Sunday, 3 May 2009

The long, the short and the confusing

Here they are: Henrietta Branford in colour and Wendy Boase in Black and white. Their names are commemorated in the Branford Boase Award whose shortlist has just been published. It is a prize for a first book for children or teenagers and not only the author but the editor of it.

Before we get on to the shortlisted authors and editors, a word or two more about the women in whose memory they are being honoured. Henrietta was a writer, who produced two dozen book, from picturebooks to novels in the round about thirteen years she had from her "late start" at the age of forty till she was lost to breast cancer.

Wendy Boase was a charismatic editor at Walker Books, one of the founder members with Sebastian Walker and Art Editor Amelia Edwards, who had edited Henrietta Branford's work. They died within weeks of each other in 1999, Boase also a cancer victim, and the award was set up in their joint names. This is the tenth year.

The first winner was Katherine Roberts, who later wrote the magnificent I am the Great Horse, and others over the years have been Marcus Sedwick, Meg Rosoff and Frances Hardinge.

This year's shortlist is a bit confusing. Here it is:

The Traitor Game by B.R.Collins edited by Emma Matthewson, Bloomsbury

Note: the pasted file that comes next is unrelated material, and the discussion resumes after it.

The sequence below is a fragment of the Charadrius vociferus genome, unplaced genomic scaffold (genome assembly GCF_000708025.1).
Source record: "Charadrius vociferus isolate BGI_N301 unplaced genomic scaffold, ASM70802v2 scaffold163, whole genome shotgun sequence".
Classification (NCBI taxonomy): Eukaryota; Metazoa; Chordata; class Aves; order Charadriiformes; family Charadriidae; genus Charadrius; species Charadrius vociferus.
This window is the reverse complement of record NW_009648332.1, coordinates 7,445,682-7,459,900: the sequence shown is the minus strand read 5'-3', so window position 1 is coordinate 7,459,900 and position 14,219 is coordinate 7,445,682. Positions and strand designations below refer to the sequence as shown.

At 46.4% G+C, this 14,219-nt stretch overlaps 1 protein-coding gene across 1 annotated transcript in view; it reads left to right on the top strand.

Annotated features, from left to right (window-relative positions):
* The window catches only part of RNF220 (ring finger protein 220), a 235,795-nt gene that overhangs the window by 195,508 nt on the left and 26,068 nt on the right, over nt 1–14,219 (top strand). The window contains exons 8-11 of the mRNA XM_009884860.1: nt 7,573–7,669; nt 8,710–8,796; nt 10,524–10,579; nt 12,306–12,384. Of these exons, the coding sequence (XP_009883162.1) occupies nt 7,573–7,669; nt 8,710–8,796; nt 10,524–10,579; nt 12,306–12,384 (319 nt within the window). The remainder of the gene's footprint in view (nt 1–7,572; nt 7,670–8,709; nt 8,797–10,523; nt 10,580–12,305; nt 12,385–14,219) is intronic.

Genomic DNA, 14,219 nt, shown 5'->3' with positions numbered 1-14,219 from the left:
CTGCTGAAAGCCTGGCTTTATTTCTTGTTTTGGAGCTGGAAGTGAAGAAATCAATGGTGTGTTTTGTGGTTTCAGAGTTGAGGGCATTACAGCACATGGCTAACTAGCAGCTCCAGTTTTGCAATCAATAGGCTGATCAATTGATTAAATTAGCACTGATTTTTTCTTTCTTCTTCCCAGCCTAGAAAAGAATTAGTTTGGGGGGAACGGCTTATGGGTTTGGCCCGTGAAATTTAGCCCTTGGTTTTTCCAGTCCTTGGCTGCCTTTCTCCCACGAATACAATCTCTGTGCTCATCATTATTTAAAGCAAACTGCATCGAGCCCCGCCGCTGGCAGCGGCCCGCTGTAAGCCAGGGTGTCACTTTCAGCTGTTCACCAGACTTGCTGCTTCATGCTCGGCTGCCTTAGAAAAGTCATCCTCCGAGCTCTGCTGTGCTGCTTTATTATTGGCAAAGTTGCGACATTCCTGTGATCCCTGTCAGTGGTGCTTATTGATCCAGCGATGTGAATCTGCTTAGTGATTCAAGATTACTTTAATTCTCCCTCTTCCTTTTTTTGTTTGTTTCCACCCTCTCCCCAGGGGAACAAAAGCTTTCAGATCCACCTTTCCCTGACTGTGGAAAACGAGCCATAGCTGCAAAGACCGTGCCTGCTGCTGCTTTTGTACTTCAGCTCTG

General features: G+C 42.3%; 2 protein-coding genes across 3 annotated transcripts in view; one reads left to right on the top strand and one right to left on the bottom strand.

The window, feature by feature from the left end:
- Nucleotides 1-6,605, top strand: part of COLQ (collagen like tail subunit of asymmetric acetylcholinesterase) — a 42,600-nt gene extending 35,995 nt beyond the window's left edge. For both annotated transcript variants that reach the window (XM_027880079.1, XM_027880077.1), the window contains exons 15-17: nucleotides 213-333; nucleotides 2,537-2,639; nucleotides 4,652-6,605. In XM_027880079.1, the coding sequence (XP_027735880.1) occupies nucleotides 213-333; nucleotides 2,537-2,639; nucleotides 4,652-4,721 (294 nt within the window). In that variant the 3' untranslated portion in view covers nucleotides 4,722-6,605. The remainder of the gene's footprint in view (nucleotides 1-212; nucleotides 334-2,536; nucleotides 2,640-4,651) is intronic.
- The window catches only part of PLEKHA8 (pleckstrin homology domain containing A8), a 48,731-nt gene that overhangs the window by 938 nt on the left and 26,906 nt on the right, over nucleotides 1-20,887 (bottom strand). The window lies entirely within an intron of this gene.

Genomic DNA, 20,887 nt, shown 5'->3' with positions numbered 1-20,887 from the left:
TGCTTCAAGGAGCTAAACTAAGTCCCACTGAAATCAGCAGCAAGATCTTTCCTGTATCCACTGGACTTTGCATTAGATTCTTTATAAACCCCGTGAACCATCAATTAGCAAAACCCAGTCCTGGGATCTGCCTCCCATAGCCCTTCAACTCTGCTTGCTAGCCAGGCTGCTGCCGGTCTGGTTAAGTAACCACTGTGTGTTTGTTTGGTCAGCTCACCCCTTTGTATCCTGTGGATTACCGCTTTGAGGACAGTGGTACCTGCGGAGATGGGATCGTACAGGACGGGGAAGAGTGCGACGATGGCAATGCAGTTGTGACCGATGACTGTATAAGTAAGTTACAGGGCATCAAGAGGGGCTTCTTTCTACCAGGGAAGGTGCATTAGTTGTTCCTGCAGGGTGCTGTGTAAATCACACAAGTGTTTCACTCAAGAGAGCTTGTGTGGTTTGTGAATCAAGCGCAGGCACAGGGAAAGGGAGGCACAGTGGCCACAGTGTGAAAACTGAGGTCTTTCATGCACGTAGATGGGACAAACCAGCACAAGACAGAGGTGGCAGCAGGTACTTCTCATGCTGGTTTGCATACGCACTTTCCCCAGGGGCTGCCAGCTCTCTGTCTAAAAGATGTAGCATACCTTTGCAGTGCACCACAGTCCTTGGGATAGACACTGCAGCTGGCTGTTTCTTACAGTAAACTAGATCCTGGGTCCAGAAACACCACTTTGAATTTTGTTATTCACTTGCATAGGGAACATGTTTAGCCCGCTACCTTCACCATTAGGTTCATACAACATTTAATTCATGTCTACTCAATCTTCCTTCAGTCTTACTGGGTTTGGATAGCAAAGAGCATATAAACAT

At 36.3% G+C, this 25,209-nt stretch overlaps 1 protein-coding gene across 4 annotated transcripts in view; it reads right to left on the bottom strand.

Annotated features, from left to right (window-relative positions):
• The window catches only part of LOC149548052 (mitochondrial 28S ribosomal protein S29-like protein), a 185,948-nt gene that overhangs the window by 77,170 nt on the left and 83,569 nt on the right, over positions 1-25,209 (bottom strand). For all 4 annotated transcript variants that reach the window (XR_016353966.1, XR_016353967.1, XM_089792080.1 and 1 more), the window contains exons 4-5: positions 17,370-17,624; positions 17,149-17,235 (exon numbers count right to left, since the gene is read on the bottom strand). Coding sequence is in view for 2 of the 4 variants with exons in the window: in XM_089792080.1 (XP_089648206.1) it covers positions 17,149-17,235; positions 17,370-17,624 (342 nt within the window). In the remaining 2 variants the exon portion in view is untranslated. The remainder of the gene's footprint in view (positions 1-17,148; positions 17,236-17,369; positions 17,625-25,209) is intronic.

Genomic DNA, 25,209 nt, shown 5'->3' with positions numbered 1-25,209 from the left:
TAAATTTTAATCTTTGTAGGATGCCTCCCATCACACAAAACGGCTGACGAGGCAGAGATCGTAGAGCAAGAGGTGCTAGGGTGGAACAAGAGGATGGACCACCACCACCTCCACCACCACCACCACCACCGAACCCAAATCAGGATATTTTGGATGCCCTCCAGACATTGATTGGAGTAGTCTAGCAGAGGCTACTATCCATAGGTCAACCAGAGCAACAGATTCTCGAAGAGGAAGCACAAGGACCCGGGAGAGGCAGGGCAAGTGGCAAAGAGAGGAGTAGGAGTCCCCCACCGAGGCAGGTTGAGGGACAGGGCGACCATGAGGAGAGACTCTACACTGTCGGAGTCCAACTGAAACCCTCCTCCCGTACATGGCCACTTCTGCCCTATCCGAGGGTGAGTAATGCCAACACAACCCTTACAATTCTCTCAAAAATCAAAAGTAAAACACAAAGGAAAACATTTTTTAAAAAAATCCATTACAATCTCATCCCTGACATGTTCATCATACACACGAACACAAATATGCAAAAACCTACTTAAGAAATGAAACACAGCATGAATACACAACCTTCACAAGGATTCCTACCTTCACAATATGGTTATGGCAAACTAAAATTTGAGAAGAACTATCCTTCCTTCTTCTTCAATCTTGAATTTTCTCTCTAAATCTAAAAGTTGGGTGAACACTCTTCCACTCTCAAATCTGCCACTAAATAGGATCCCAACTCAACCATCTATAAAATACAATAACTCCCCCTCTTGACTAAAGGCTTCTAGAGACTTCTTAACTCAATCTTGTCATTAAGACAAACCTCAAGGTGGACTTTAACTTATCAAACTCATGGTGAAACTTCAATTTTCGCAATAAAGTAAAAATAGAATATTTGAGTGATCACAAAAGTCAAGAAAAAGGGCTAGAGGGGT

The Toymaker by Jeremy de Quidt, edited by Bella Pearson, David Fickling Books
Flood Child by Emily Diamand (formerly Reavers' Ransom) edited by Imogen Cooper of Chicken House
Between Two Seas by Marie-Louise Jensen, edited by Liz Cross of OUP
Bloodline by Katy Moran, edited by Denise Johnstone-Burt of Walker Books
The Knife of Never Letting Go by Patrick Ness, edited by Denise Johnstone-Burt of Walker Books
Ways to Live Forever by Sally Nicholls, edited by Marion Lloyd of Marion Lloyd Books

Last year's winning writer was Jenny Downham, whose Before I Die was reviewed in many places alongside Sally Nicholls' book because they were both about main characters with fatal illnesses. Sally's book won the Waterstone's award.

But Before I Die was shortlisted for the Guardian Award, which Patrick Ness won with The Knife of Never Letting Go. Marie-Louise Jensen's Between Two Seas was on the shortlist for the Waterstone's award that Sally Nicholls' book won but Marie-Louise's second book, The Lady in the Tower, has also already been also on the shortlist for this year's Waterstone's prize.

Which is all another way of saying that all children's book prizes have different eligibility dates. It would be wonderful if they all, regardless of when the prizes were decioded and presented, covered the same time period!

Anyway, this is a list full of stonking good books, well worthy of the women whose work it commemorates and I don't envy the judges their task.

1 comment:

adele said...

You put it all very clearly, Mary! It is TOTALLY bewildering, I have to say....good luck to all the judges. Why can't every prize have the same eligibility time frame? Answers on a postcard, please.